I wanted a generic way to add a user to any model. I didn’t want to add a user as a foreign key to Post, and then come back later and have to add it to the comment model as well (if the requirement came up). I wanted a generic way to attach a user to whichever model I wanted. There’ll be other ways to do this (and feel free to point them out), but I went with this:

from django.db import models
from django.contrib.auth.models import User

class UserData(models.Model):
    user = models.ForeignKey(User, editable=False)
    class Meta:
        abstract = True

class Post(UserData):
    title =  models.CharField(max_length=100)
    body =  models.TextField(null=True, blank=True)

Anything that inherits from UserData will have the user field in it. I’ve kept editable=False so that the user doesn’t appear in any forms. However, by keeping editable=False, if you use a PostForm to create/edit, you’ll have to set the user field manually (because user is a required field) in your view like so:

post_form = PostForm(request.POST)

temp_post =
temp_post.user = request.user

Another variation would be to create a UserDataForm and then inherit your PostForm from it:

class UserDataForm(models.ModelForm):
    # Overriding save allows us to add the user from the request    
    def save(self, user, commit=True):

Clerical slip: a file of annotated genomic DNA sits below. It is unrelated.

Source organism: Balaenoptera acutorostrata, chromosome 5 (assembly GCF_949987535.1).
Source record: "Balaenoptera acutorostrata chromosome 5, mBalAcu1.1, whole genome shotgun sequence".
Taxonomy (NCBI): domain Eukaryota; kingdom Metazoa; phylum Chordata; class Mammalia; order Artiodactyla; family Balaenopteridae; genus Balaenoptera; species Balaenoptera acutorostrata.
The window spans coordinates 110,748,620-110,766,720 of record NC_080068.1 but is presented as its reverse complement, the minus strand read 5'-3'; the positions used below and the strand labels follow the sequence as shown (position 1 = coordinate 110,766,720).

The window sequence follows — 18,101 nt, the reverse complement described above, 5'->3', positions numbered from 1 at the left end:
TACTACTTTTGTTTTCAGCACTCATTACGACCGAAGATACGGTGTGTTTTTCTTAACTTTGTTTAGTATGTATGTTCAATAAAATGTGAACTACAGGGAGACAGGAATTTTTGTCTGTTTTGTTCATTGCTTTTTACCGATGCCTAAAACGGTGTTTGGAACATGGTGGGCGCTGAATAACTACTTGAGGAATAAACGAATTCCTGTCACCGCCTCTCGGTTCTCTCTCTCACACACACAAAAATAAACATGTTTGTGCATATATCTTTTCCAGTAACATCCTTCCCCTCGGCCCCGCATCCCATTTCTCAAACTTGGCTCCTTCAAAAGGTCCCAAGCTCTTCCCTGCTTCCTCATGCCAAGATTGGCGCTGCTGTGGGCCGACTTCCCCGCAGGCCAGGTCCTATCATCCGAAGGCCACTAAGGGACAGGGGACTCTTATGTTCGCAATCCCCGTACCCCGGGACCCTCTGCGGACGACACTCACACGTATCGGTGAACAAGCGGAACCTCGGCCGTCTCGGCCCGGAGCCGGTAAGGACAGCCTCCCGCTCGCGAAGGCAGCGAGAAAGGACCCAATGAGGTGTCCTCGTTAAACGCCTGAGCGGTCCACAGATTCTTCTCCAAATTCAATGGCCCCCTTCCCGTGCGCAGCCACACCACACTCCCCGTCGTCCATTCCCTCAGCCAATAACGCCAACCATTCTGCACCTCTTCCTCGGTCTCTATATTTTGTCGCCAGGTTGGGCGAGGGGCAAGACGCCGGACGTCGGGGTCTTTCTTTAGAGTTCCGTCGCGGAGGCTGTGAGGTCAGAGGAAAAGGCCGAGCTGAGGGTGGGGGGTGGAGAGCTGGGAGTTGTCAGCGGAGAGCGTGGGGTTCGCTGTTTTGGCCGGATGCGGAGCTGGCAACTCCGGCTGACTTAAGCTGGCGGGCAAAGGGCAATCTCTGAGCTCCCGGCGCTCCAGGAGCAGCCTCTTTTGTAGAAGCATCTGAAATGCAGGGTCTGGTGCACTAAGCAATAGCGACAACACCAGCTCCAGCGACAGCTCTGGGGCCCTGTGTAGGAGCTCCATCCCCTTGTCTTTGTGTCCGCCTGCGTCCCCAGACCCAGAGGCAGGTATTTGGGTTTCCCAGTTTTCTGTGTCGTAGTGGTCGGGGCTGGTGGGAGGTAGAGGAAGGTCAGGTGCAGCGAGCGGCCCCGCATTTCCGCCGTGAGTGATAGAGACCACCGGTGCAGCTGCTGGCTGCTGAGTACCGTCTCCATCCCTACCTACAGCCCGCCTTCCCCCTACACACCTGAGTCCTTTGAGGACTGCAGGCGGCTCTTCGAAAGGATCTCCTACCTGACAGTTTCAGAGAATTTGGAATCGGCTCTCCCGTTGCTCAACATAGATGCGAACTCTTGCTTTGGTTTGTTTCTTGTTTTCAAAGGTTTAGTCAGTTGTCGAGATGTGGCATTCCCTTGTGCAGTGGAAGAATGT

# get the instance so we can add the user to it.
        instance = super(UserDataForm, self).save(commit=False)
        instance.user = user

        # Do we need to save all changes now?
        if commit:

        return instance

class PostForm(UserDataForm):
    class Meta:
        model = Post

# in your view
def save_post(request):
     post_form = PostForm(request.POST)

Interested in hearing how others deal with the same issue.

I’ve been doing a lot Django reading recently (the docs, tutorials, the book, etc) for my current job (not launched yet). I’ve had to dive into the code a few times and it’s been a really fun ride. To help others “get up and running” as soon as possible, I thought I’d post some of the interesting tidbits I learnt from the django book. Ofcourse, you’ll learn more by reading the book yourself and diving into the source code head on.

Here are some cool tricks from the first few chapters, with more coming in the next few days:

  1. Instead of printing values of variables to help with debugging, just put “assert False” in your view and you’ll drop to the error page where you can view all your current variables.